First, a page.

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Shell has staked a claim in the Australian power sector by making a US$419-million (A$617 million) takeover offer for the country’s second-largest energy retailer to businesses, ERM Power.
“This acquisition aligns with Shell’s global ambition to expand our integrated power business and builds on Shell Energy Australia’s existing gas marketing and trading capability,” the head of Shell Australia, Zoe Yujnovich said in a statement, as quoted by Reuters.
If the deal goes through, it would give Shell ownership of four gas-fired power plants and a market share of almost 25 percent on the Australian commercial and industrial electricity retail market. As the company is already among the top gas producers in Australia, the deal would certainly complement its current operations.
Shell also has ambitions in electricity. The supermajor earlier this year announced plans to become the world’s largest power utility in the world by 2030.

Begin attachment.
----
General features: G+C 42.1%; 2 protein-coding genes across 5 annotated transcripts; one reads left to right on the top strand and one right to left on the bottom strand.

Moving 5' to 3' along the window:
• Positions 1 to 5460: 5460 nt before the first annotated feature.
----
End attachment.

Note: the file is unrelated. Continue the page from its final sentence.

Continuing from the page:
For ERM Power the takeover offer was evidently too good to refuse, so the utility agreed to the deal, whose value represented a 43-premium to its latest closing price. However, the largest shareholder in the company, its founder Trevor St Baker, said ERM will only go through with it if no rival appears and offers a higher price.
Bloomberg noted in its report of the news that Australia’s electricity retail industry has become highly competitive in recent years and the situation has been additionally aggravated by regulations. It quoted the CEO of the largest electricity retailer in the country, Origin Energy, as saying during the company’s earnings call that the situation is already having an effect on margins, and this effect has not been positive.
“If the transaction proceeds, and Shell seeks to expand market share, we would see this as a competitive negative, at the margin, for incumbents AGL and Origin,” a Morgan Stanley analyst said in a note to clients.
By Irina Slav for Oilprice.com
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Irina is a writer for Oilprice.com with over a decade of experience writing on the oil and gas industry.